THE offices are stripped down. A staff that once numbered more than 100 lawyers and investigators is now down to just six caretakers. The papers - all 5 million of them, enough to fill 172 sets of the Encyclopedia Britannica - have been carted over to the National Archives.
Seven years and more than $35 million after it began, Independent Counsel Lawrence Walsh's investigation into the Iran-contra affair is finally drawing to a close. Only one step remains: releasing the final report. But the document, slated to come out sometime this month, promises to be as controversial as every other part of the longest probe into alleged executive-branch misconduct in US history.
Mr. Walsh's final fusillade reportedly will accuse former President Reagan of creating an atmosphere that allowed top lieutenants, including Attorney General Edwin Meese III and Defense Secretary Caspar Weinberger, to lie about the sale of arms to Iran and the use of proceeds to fund the Nicaraguan contras.
The report also allegedly accuses Mr. Reagan of approving the arms sale and diversion, even though aides informed him they might be illegal. Close observers of the investigation say that the independent counsel's report will accuse President Bush of prevaricating when he said he was ``out of the loop'' during the Iran-contra decisionmaking process.
``The final report will be the most complete compilation of evidence about the Iran-contra operations and the extensive coverup,'' says Peter Kornbluh, editor of a newly published book, ``The Iran-Contra Scandal: The Declassified History.'' ``It provides the verdict of history.''
But those on the receiving end of the independent-counsel investigation are already crying foul over Walsh's last statement.
``I think the report is outrageous, disgraceful, and despicable,'' says Elliott Abrams, a former State Department official who pleaded guilty to two misdemeanor counts in the Iran-contra affair before being pardoned last Christmas Eve by President Bush. ``The prosecutor is charging people with the commission of crimes after he dropped the charges against them in court. It's alien to the American system of justice.''
The final report caps several long and convoluted investigations into the Iran-contra affair. The Reagan administration's apparent violation of statutes ranging from the Arms Export Control Act to the ``Boland amendment'' barring aid to the contras first came to light in 1986.
The affair was investigated by Attorney General Meese, then by the administration-appointed Tower Commission, and finally by two committees of Congress. The congressional committees issued their final report - castigating the White House for ``deception and disdain for the law'' but not pinning the blame on the president - and left the field clear for Walsh in 1988.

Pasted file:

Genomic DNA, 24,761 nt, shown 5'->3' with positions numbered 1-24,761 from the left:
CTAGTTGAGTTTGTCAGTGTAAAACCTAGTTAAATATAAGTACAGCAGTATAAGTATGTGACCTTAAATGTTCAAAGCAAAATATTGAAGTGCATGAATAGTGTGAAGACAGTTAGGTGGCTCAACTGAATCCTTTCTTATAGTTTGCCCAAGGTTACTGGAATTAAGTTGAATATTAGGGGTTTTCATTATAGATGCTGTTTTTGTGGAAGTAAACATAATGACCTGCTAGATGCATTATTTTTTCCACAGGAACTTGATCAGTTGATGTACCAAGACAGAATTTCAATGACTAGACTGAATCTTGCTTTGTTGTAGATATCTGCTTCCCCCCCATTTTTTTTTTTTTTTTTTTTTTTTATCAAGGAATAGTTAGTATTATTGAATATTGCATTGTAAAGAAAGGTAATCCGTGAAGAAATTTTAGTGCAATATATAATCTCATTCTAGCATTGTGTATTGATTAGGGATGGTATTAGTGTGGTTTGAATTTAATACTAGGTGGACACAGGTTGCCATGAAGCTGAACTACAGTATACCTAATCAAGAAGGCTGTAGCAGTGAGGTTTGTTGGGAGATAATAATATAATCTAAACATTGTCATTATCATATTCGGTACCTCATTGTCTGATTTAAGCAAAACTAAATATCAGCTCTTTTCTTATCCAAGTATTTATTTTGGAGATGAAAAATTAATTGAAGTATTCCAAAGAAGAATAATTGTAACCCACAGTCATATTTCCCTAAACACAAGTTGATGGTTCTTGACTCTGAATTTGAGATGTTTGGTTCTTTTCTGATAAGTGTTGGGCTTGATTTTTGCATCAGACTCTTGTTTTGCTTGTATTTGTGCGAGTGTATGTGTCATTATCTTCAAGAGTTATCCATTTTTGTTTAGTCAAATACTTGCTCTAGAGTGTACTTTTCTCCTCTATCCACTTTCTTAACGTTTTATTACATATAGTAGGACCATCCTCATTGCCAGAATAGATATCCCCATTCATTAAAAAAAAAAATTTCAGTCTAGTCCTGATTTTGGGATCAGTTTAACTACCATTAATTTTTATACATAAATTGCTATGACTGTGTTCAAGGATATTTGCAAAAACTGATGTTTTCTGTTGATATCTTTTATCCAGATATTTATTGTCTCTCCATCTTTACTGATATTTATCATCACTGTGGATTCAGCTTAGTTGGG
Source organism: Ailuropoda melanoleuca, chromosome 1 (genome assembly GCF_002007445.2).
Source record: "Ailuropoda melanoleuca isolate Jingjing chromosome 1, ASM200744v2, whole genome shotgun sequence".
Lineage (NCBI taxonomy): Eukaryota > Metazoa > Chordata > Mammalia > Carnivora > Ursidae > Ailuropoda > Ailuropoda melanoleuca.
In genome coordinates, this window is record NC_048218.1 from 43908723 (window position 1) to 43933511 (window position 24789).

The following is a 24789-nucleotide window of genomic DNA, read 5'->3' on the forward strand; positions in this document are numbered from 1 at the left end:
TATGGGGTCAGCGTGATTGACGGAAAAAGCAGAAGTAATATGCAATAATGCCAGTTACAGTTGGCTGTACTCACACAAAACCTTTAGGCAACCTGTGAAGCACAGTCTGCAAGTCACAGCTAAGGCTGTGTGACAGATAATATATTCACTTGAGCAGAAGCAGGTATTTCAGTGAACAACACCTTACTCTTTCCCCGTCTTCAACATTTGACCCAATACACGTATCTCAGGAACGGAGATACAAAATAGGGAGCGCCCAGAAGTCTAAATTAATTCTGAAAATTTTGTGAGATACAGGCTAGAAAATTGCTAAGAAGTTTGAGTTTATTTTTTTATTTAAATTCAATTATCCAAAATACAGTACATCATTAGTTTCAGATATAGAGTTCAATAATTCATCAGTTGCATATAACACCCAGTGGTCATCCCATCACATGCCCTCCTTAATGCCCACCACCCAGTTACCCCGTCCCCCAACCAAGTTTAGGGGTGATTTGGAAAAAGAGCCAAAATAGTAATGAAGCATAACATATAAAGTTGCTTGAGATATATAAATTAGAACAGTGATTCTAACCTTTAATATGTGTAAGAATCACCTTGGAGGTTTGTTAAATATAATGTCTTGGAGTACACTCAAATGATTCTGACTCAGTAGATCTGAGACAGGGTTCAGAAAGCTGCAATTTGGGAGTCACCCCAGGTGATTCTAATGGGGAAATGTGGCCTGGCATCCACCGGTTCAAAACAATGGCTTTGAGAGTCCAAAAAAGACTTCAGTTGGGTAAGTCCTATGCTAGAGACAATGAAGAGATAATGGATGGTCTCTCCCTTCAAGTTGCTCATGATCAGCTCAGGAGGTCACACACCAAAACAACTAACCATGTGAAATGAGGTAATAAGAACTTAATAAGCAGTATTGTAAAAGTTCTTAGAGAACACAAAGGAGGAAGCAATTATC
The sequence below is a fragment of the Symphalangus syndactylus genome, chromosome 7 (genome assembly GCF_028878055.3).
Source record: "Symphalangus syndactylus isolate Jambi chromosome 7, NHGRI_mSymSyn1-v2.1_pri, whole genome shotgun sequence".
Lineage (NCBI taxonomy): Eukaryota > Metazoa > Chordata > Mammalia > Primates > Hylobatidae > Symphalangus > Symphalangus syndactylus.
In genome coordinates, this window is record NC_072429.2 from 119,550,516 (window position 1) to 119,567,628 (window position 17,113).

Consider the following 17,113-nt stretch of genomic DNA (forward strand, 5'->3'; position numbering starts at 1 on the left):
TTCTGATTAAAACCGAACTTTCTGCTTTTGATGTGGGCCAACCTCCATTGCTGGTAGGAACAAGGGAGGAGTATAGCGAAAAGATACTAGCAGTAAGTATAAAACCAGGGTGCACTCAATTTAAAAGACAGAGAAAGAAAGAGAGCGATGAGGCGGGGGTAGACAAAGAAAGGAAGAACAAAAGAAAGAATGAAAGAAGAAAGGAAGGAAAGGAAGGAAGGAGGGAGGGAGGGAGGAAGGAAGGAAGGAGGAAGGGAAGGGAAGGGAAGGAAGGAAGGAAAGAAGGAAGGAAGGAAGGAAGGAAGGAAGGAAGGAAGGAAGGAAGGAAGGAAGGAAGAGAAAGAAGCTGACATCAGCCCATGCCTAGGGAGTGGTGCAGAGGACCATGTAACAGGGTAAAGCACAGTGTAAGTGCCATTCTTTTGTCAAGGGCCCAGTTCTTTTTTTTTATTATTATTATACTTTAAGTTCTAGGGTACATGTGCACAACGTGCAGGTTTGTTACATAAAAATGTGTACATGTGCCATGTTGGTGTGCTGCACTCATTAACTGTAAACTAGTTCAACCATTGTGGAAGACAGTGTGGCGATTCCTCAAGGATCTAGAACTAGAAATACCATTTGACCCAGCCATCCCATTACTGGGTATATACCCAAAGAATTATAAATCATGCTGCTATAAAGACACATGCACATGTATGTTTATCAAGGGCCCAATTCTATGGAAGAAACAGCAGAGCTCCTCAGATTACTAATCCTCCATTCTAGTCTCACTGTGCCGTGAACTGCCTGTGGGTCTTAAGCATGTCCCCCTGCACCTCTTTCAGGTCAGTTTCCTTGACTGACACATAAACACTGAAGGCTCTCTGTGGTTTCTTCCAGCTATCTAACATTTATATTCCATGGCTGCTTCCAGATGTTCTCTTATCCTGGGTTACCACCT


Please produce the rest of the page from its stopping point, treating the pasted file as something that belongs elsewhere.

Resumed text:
SINCE then, the independent counsel has compiled a legal record that even supporters concede is not very impressive.
Only one person involved - ex-Central Intelligence Agency operative Thomas Clines - went to prison. White House aide Oliver North and national security adviser John Poindexter were convicted but had their verdicts overturned on appeal.
The investigation effectively ended a year ago when Mr. Bush issued his pardons, which prevented the prosecutor from pursuing the case all the way to the Oval Office. And while Walsh may have found evidence that implicates Reagan and other top officials, the statute of limitations has run out.
Supporters of Walsh's efforts point out that his lack of success is not entirely his fault. The North and Poindexter convictions were thrown out, for example, because Congress had earlier granted them limited immunity. The prosecution of ex-CIA officer Joseph Fernandez was aborted because the Bush administration refused to turn over classified documents.
Now supporters hope the final report will stand as a monument to warn future administrations about the consequences of subverting Congress's will in foreign policy. Critics of Walsh, on the other hand, see his report as a symbol of the excesses that characterized the inquiry.
The probe, they charge, essentially criminalized honest differences of policy between the executive and legislative branches by selectively prosecuting some administration officials.
Walsh also has been criticized for wasting a good deal of the taxpayers' money on such lavish expenses as a suite at the Watergate hotel. Consequently, Congress has been reluctant to reauthorize the independent-counsel statute without fiscal safeguards. In the end, critics charge, Walsh leaves many allegations but little proof of high-level wrongdoing.
``Walsh went well beyond what anybody ever intended for the independent prosecutor,'' says retired Sen. Warren Rudman, a Republican who was vice chairman of the Iran-Contra Committee. ``It's fine for a congressional committee to be very critical of President Reagan. That's not the job of the independent counsel.''